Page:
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What Is Psychographics?

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  • Written By: Mary McMahon
  • Edited By: O. Wallace
  • Last Modified Date: 16 March 2014
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Psychographics is a term used to refer to data collected about groups of people which involves how those people think, feel, act, and believe. It could be thought of cultural data, in contrast with demographic data, which focuses on things like age, geography, race, gender, and annual income. It is also distinct from behavioral data, which documents things like brand loyalty, behavior in groups of similar individuals, and so forth.

People in the marketing industry use psychographics extensively, and it can also be a part of the social sciences, with people like sociologists being interested in the culture of the people they are studying. Psychographics includes things like opinions, values, beliefs, interests, personality, and lifestyle, looking not just at who people are and what they do, but at the culture which informs their attitudes and choices. It can be studied in a variety of ways, including through surveys, interviews, and study of the media they consume.

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For marketing, psychographics is important because it allows people to identify and target a specific group of people. Just looking at demographics is often not narrow enough when it comes to a good marketing campaign. For example, if a company wants to market to 20- to 25-year-old women, that's a broad category which includes a lot of psychographic groups. If instead the company looks to a specific group within that demographic range, it can develop products which speak to the psychographics of the customer, appealing to values to make a sale. For example, a company might decide to position itself as "green" to capture people who are environmentally conscious.

Profiles of individuals which discuss their psychographics can be prepared, and companies can also profile much larger groups. Surveys which are designed to test new products and to explore marketing possibilities often use psychographics as part of their structure to understand who people are, what influences their buying decisions, and how a product could be designed to appeal to them. Psychographics can influence things like product size, packaging design, and where products are sold.

Lifestyles and attitudes can have a profound impact on how people behave when purchasing or evaluating products. The category of psychographics is designed to capture and quantify these aspects of potential customers so that a company can better serve its customers, and position itself more effectively in the market. Companies that fail to consider psychographic concerns may find that their customers drift elsewhere, to companies which provide them with a more personalized experience.

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Discuss this Article

anon359982
Post 6

Another one here who was asked to participate in a market research study - it was for a new brand of soda. Since I had four kids with me, guess they thought I was a likely candidate!

For those who are annoyed that marketers "don't care about you", who ever said they do? Their desire is to make money and they can only do that by making what you want and getting you to buy it. The coercive aspect is obnoxious I suppose but that's how it works. Of course, if you come up with an innovative idea that doesn't do that, it would be welcome!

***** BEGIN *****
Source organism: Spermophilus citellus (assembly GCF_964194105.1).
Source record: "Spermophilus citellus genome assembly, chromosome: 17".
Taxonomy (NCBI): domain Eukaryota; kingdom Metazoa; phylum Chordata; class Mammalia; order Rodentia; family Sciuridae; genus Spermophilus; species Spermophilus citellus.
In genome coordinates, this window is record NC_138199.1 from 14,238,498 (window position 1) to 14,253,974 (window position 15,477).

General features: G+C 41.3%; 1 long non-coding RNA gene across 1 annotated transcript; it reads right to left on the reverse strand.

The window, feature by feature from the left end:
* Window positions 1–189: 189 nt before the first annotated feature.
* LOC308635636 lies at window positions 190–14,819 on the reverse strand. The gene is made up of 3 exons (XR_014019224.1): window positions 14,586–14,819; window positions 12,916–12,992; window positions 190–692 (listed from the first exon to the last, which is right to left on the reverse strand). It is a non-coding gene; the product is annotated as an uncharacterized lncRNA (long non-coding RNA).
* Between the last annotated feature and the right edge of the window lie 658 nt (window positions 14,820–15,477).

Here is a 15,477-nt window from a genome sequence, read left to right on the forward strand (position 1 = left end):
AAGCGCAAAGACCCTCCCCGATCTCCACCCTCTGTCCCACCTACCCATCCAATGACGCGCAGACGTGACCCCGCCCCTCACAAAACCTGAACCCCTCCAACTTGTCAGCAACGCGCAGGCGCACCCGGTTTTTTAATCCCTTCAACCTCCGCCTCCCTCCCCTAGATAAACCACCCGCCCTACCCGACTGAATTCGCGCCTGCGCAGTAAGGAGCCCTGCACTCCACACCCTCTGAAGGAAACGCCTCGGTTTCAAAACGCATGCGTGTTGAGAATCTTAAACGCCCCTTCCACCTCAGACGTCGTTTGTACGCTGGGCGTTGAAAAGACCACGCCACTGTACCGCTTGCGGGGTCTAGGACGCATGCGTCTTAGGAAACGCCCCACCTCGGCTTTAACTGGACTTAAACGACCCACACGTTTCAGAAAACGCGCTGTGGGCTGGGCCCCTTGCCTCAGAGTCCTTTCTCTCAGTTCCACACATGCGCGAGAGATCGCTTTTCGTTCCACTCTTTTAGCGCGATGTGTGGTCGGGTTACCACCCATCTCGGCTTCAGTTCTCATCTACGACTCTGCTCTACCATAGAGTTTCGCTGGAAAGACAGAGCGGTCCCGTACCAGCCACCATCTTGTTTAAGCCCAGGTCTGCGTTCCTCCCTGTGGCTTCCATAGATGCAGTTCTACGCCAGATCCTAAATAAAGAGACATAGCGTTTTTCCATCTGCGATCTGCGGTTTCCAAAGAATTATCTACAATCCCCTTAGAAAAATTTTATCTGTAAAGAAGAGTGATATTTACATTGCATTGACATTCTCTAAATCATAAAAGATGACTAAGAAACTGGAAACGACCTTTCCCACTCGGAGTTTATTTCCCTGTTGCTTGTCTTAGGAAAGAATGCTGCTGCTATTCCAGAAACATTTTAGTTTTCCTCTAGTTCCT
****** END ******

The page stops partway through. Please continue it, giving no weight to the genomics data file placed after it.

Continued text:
anon257039
Post 4

Ever heard of the saying "All marketers are liars?" Here is yet another example of how marketers are trying to get into your head so they can sell worthless things to you.

anon213932
Post 3

If you really believe that these people are primarily interested in you and your convenience, you are truly, despairingly naive.

There is only one prime motive and that is to make more sales and more profit for themselves. Wake up.

SauteePan
Post 2

@Oasis11 - Wow, that sounds like fun. I was also involved in a market research demographics and psychographics study. It was a focus group for a big box retailer that wanted to expand their product assortment as well as improve their overall customer service levels.

Most of the people on the panel were about my age and they were all women like me. I enjoyed giving my feedback and a few months later I noticed that the store did make some really positive changes which made me feel really good because the retailer listened to our suggestions. It only took two hours and I think I was paid about $150.

It makes a lot of sense for companies to do customer psychographics studies because they get a lot of honest feedback that they would not normally receive and can often make the changes that they need to make, before they roll out their new product or concept.

oasis11
Post 1

I just wanted to say that a few years ago; I was involved in a psychographic segmentation study in which the company wanted to find out how I felt about makeup in general as well as my buying habits regarding lipstick.

After I went through an initial survey to qualify for the study, they sent me another survey with more detailed questions. As a result of this market segmentation study, they sent me a prototype of a new lipstick that was not yet on the market, so that I can try it out and record my findings.

It was really a lot of fun ,and I want to say that a lot of times in these survey the company will ask you where it the store would you find the product which helps them determine where the average consumer would expect to find the item in the store.

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